View the latest updates on the COVID-19 News & Information website.
Valene L. Smith Museum of Anthropology

Museum Studies

The Museum of Anthropology was established in 1970 in Trinity Hall at California State University, Chico, to support the Department of Anthropology’s unique and innovative museum training program. Today, the Valene L. Smith Museum of Anthropology continues to function as a multifaceted educational facility for students in the Museum Studies Program. The Museum Studies Program at CSU Chico is one of the few museology programs in the United States, where students conceive, research, design, and install exhibits as part of their formal training, as well as gain hands-on courses in museum collections management and other areas of museology. Students have two options in pursing a degree in museum studies: the Certificate in Museum Studies or the Masters Degree in Anthropology, with an Option in Museum Studies.

Certificate in Museum Studies

Chico State’s museum studies program has been a leader in museums studies programs nationally for over 40 years.  Thanks to the vision of the museum’s founder, Keith Johnson, the program continues to prepare students for work as museum professionals with unique hands-on training.  Students actively participate in all stages and aspects of research, design and installation of museum exhibitions. This approach equips our graduates with the tools they will need in the professional world. The Certificate in Museum Studies is designed for undergraduate and graduate students attending CSU Chico, wishing to augment the degree in their major area of study.

The required coursework is listed in the catalog. Co-Directors Stacy Schaefer and Georgia Fox teach the museum studies courses for CSUC. The certificate requires one internship in a museum.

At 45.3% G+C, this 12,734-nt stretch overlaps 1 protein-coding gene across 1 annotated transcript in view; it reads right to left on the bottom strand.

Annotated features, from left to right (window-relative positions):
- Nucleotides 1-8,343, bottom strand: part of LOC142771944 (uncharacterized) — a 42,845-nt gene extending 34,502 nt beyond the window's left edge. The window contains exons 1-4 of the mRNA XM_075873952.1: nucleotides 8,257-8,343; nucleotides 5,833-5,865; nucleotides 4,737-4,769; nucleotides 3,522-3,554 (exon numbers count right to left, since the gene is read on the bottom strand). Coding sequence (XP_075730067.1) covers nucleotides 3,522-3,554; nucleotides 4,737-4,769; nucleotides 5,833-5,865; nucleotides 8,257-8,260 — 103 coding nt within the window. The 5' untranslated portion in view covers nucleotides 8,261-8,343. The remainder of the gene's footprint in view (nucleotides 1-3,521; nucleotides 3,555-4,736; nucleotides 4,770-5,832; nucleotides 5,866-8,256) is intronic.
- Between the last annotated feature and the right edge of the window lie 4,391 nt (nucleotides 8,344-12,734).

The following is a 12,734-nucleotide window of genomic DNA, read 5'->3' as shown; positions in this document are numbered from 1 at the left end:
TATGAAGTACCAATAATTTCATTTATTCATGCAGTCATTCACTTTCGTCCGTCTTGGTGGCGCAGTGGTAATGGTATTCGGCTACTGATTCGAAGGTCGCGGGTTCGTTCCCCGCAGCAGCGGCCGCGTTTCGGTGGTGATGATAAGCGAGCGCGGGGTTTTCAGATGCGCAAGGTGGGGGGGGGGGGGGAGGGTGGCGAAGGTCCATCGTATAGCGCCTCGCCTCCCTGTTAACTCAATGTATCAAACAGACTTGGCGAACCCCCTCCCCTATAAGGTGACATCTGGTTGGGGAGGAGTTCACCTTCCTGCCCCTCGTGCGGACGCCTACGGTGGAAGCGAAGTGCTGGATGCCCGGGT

Masters Degree in Anthropology, with an Option in Museum Studies

Students pursuing their Master Degree in Anthropology have an option to concentrate in museum studies in addition to their required four-field anthropology core curriculum, with two required internships and a master’s thesis. The requirements can be accessed through the catalog.

Please see the department web page for applying to our graduate program.

MA Theses Completed Academic Year 2017-2018 by Museum Studies Students

William “Liam” Townsend MA Thesis:  The Representation of International States, Societies, and Cultures in Twenty-First Century Space-Themed Exhibits: An Anthropological Inquiry of Museums in California, Oregon, Washington, and British Columbia

Liam’s thesis investigated how space programs in museums are portrayed and presented as an aspect of national identity.

Jacqueline Coon:  Augmenting Realities: Improving Habitat Dioramas through the use of Augmented Reality Technology at the Grand Rapids Public Museum, Grand Rapids, Michigan

Jackie’s MA thesis explores how old natural history dioramas can be updated through interactive technologies such as augmented reality through the use of iPads, which she conducted at the Grand Rapids Museum in Michigan.

Heather Martin:  Increasing Accessibility at the Valene L. Smith Museum of Anthropology: An Online Database Featuring the North American Basketry Collection

Heather’s MA thesis is a complete analysis of the museum’s Native California basket collection. Heather worked with Tribal members to identify basket-making techniques, materials, and traditions.  The collection is now online at the museum’s website.

Bella Quijano: Hats, Caps, and Headdresses: Developing an Online Exhibit for the Small Museum

By utilizing the VLSMA hat collection, Bella’s MA Thesis explores access to the collection via the museum’s website, using 3-D visualization, so the hats can be examined from all sides.  Bella’s thesis demonstrates how this can be done on a small budget.  For this thesis, Bella researched each hat; the information can be accessed on the museum’s website.